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Our first baby!

We noticed as the girls were being shorn that Rose’s udder was more full than Flower’s. And, since our veterinarian recommended checking for lambs every 4 hours {especially overnight} when the udder is “full,” I wondered: What does a “full” udder look like, exactly? It struck me, again, how much information is available for all sorts of things, like, “You should shear the sheep before lambing to make it easier for the lamb to find the udder,” but not for the most basic, practical things, like, “When the ewe’s udder looks like a basketball it’s full of milk and she’ll delivery her lamb within 48 hours.”

So I got up the first night and walked down to the barn at 12:30am. It was cold and I had a very hard time getting back to sleep. I didn’t think she looked like a ewe in labor {you know, at least not like any of the other zero ewes I’ve ever seen in labor}. I decided to look for a more reliable sign than relative udder fullness.

So I did the only thing I could think of: I Googled it. That’s right, I pulled up the trusty old Goog and typed, “ewe udder prior to lambing.” Among the Images results was a link to this page. And of course it answered my question immediately. It’s a collage of photos of the writer’s ewe, every day or so, from the time her udder looked “full” to the day or two before she lambed. The ewe’s udder looked like Rose’s udder in the first photograph. And there are 9 photographs.

So I had a pretty wide range from “check her every 4 hours, especially overnight,” to “it could be two weeks before that baby is born.”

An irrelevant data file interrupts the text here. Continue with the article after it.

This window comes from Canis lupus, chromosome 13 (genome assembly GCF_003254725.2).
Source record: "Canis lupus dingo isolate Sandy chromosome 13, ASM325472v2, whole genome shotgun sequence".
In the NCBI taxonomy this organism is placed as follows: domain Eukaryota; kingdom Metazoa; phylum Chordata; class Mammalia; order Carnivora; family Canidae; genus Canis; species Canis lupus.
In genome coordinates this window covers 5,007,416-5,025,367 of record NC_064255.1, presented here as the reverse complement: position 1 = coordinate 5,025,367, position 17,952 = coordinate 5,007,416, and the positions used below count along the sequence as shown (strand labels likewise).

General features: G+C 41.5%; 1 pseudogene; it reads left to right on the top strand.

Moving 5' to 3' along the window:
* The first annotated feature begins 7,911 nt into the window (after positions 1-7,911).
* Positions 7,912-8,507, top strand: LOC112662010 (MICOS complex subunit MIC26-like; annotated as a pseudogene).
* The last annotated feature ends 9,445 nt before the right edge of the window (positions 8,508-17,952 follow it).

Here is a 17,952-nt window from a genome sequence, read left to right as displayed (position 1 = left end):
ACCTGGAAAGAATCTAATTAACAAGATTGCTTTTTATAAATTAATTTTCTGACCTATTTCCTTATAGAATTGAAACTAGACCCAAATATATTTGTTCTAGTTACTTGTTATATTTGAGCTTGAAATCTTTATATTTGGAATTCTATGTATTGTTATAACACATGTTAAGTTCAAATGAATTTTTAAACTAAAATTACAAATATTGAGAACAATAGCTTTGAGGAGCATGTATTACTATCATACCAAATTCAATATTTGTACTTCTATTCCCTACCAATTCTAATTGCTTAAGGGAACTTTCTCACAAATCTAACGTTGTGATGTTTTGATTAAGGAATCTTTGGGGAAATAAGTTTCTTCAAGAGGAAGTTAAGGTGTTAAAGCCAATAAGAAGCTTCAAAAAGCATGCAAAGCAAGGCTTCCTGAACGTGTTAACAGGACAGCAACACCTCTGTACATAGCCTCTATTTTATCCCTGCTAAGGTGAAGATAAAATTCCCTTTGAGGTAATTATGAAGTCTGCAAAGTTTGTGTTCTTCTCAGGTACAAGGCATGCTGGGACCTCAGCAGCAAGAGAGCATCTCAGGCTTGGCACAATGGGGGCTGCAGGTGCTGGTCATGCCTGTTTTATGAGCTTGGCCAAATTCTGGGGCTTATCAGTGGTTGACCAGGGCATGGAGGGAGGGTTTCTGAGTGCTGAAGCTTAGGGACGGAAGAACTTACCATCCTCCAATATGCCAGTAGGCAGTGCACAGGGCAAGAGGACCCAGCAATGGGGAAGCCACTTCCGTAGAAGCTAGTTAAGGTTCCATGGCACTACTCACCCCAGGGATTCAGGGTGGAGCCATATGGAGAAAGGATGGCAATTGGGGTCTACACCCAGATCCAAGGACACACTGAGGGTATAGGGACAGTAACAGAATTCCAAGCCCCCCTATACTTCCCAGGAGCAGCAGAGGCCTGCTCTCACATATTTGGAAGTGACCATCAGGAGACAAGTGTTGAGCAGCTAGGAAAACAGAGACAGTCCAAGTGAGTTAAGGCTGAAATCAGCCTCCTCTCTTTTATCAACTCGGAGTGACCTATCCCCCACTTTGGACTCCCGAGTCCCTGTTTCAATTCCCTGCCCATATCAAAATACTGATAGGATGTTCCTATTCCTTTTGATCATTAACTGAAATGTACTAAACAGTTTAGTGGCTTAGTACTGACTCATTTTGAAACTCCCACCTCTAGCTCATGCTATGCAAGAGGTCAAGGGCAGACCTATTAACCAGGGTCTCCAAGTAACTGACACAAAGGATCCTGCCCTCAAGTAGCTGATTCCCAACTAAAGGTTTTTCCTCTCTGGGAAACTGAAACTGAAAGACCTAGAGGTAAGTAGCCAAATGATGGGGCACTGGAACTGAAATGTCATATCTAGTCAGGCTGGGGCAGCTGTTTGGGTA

Did I mention I’m totally new at this?

I decided not to wake up the second night. I had a late meeting and didn’t get to put the sheep in the barn until 10:30pm and figured I’d check on them first thing the next morning. Instead, I found this:

Surprise!

Surprise!

I guess you could say I was caught a tad bit off-guard. I can see the nursery paddock from the house and had zero clue that Rose was in labor. I saw no suspicious behavior. Heck, the dogs didn’t even notice! The great news is that Rose delivered her baby without complications, right out there in the field, and not at 3am or at below freezing temperatures. Just the way sheep have been doing it forever.

Of course I woke the kids and they helped me put together the lambing jug, feed Flower, and then I grabbed the baby lamb and brought her to the barn as Rose followed. We went to bed at 12:30am, once they were all toasty warm and safe for the night.

Phew!

Rose and baby, Dot

Rose and baby, Dot

2 thoughts on “Our first baby!

  1. Good for you for doing everything you can to achieve good outcomes – and then to share what you’ve learned with others. I enjoy hearing about your journey and share your love of collies, farm animals and country life.

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